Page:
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Jonathan L. Tobkes, M.D. and Wesley C. Davidson
Jonathan L. Tobkes, M.D. and Wesley C. Davidson

Why Does the LGBT Community Experience More Drug Abuse?

How parents can help combat It.

We all know about the opioid abuse crisis among the U.S. population. But do you know that SAMSHA (Substance Abuse and Mental Health Services) studies indicate that substance abuse is 20 to 30 percent higher among LGBT youth than the general population?

  • LGBT youth are more likely to attempt suicide than heterosexual peers.
  • Transgender youth have the highest risk for developing substance abuse.
  • LGBTQ youth have 1.3 times the odds of heavy alcohol use, 1.6 times the odds of marijuana use, 2.9 the odds of injection drug use, and 3.3 times the odds of cocaine use.
  • Lesbians who identify as "butch" are more likely to use alcohol and marijuana.

Minority Stress At The Root

Being LGBTQ does not cause substance abuse; "minority stress" does. As defined by psychologists, minority stress occurs when a person experiences hardship because of a socially stigmatized identity like LGBT. Raised in a culture that is not affirming, being "gender queer" does not promote self-esteem. Bullied in school, fired from jobs due to discrimination, and attacked by religious groups, it's no wonder the LGBT population turns to substances at a disproportionate rate.

According to The Family Acceptance Project at San Francisco State, parents and caregivers are the biggest influencers in any child's stability. Nevertheless, LGBT youth who experience even a moderate level of family rejection were 1.5 times more likely to use illegal substances than those who experienced little or no rejection. Youth who experienced high levels of family rejection were 3.5 times more likely to use substances, particularly if they are thrown out of their homes or run away from them. The LGBT homeless have the highest use of illicit drug use, including alcohol.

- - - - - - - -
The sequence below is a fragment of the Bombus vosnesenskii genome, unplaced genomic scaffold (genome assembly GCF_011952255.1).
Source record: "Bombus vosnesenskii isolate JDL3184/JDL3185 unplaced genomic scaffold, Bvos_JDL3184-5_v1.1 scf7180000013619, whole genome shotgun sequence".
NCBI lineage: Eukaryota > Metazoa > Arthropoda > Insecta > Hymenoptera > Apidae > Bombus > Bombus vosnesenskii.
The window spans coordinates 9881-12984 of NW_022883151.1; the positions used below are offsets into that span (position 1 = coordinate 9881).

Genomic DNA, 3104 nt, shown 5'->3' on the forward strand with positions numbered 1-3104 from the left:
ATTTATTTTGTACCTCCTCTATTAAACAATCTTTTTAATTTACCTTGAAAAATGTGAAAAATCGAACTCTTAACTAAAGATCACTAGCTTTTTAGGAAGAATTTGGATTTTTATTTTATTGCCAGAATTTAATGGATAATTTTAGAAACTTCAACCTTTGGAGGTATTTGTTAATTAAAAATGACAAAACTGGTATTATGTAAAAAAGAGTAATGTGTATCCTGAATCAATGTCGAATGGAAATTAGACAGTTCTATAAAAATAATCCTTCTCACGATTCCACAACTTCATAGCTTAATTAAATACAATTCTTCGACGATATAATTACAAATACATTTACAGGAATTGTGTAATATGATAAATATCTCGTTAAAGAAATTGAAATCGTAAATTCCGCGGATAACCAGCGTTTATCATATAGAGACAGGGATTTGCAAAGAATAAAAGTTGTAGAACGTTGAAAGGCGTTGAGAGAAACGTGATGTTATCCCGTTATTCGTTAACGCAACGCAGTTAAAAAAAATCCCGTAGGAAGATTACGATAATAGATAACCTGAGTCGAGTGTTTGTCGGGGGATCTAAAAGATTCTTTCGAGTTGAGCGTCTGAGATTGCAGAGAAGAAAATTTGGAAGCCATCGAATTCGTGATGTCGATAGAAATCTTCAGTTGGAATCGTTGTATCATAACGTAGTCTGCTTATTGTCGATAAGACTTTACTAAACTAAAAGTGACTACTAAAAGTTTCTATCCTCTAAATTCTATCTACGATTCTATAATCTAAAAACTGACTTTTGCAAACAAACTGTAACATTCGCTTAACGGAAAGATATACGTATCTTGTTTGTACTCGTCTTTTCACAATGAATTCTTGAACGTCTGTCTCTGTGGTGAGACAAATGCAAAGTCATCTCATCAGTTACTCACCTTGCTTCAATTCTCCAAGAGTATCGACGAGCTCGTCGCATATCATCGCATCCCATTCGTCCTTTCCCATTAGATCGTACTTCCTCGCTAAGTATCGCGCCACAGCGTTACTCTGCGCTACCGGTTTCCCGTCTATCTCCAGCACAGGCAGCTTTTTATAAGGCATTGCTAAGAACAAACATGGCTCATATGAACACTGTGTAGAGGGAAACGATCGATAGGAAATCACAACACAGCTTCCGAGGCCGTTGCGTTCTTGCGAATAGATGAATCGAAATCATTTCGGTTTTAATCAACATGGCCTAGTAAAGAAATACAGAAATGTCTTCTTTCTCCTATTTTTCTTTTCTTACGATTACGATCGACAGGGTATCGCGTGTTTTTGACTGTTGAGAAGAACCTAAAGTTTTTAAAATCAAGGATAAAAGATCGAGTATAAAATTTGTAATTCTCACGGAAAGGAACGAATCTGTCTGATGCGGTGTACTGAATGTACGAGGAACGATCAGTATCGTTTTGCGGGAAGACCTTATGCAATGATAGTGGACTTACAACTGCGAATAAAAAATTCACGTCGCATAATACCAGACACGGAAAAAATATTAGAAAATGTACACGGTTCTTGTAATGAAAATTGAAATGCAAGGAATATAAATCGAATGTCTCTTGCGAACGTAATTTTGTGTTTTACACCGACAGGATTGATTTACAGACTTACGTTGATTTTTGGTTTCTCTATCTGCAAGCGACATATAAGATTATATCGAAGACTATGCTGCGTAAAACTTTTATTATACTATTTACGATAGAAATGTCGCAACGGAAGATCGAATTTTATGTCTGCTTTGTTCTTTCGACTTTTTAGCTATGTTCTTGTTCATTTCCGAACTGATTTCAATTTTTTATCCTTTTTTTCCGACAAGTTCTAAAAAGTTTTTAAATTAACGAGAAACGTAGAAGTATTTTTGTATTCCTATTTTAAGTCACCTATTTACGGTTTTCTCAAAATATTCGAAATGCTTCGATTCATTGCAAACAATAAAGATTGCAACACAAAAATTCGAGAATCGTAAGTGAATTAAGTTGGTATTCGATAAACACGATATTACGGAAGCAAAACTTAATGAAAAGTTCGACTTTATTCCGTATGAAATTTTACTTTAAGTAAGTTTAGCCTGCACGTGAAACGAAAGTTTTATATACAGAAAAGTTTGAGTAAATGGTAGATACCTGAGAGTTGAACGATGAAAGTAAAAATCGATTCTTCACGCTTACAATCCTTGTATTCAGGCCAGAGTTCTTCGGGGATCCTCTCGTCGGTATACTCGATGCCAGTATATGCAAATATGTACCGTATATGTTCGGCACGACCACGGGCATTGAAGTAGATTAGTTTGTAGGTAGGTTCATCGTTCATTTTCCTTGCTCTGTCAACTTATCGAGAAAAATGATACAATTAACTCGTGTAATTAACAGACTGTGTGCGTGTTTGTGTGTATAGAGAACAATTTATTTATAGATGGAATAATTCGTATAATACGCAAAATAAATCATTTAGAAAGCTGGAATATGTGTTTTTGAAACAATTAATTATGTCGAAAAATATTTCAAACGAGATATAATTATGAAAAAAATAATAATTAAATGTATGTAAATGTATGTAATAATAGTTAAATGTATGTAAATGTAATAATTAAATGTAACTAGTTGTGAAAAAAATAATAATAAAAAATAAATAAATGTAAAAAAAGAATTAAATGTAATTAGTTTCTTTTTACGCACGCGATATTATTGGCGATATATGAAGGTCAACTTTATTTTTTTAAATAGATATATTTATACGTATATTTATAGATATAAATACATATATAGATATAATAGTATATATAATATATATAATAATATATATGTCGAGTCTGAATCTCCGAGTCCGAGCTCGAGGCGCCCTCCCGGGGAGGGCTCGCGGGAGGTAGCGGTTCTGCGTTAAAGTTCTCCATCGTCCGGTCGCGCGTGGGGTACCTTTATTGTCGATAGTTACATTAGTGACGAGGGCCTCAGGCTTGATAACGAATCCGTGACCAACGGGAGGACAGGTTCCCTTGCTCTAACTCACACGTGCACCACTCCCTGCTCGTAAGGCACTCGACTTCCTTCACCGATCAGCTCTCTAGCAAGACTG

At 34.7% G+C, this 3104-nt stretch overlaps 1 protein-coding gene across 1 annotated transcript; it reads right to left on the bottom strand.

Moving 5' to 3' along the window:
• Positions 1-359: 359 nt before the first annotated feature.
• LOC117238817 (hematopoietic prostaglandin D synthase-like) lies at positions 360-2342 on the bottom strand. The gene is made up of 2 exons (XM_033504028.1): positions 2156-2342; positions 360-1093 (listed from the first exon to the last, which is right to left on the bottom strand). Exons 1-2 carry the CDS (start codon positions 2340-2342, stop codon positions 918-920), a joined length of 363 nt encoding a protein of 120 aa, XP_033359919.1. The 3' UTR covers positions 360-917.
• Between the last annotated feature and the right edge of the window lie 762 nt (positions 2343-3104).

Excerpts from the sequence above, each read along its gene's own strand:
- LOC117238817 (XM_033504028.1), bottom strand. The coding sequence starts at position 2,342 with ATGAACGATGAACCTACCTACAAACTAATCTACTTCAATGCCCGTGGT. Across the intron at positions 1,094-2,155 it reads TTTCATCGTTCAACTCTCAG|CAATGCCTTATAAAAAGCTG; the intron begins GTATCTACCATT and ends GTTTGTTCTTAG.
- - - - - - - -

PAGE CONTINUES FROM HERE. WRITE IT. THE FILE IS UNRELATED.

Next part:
What Parents Can Do to Offset

The Human Rights Campaign reports that nearly 40 percent of LGBTQ youth have an adult in their lives they can turn to. To be the parent your child wants you to be, follow these suggestions from the HRC Campaign:

  • Discuss your expectations about drug abuse. Research indicates that consistent disapproval of underage substance use is the most effective parental message for reducing your teen's drinking and drug use.
  • Monitor your child's behavior. Where are they? Whom do they associate with?
  • Know the signs of drug abuse and try to steer your child to places that are drug-free environments.
  • Positive Reinforcement. Show appreciation for what your kids do right.
  • Make sure your child is treated with respect at school because harassment by peers can lead kids in the direction of substance abuse.

Create An LGBTQ-Affirming Environment At Home

While many parents may need time to arrive at total acceptance, according to psychiatrist Jonathan L. Tobkes, "There are still things you can and should do to provide your child with the comfort and stability that are crucial in leading to a positive outcome. In other words, you can say the right things even if you are not fully at peace with the situation. Ask your child the same questions you would ask your other children. Specifically, don't avoid the topic of dating and relationships."

Family acceptance safeguards gay youth from substance abuse as well as depression and suicide. As a family increases its acceptance of its child's LGBT identity, the problems with drug and alcohol decrease.

About the Author
Jonathan L. Tobkes, M.D. and Wesley C. Davidson

Wesley C. Davidson is a journalist who researches straight parents of LGBT children. Jonathan L. Tobkes, M.D. is a psychiatrist in New York and supervises residents at Weill Cornell Medical Center.

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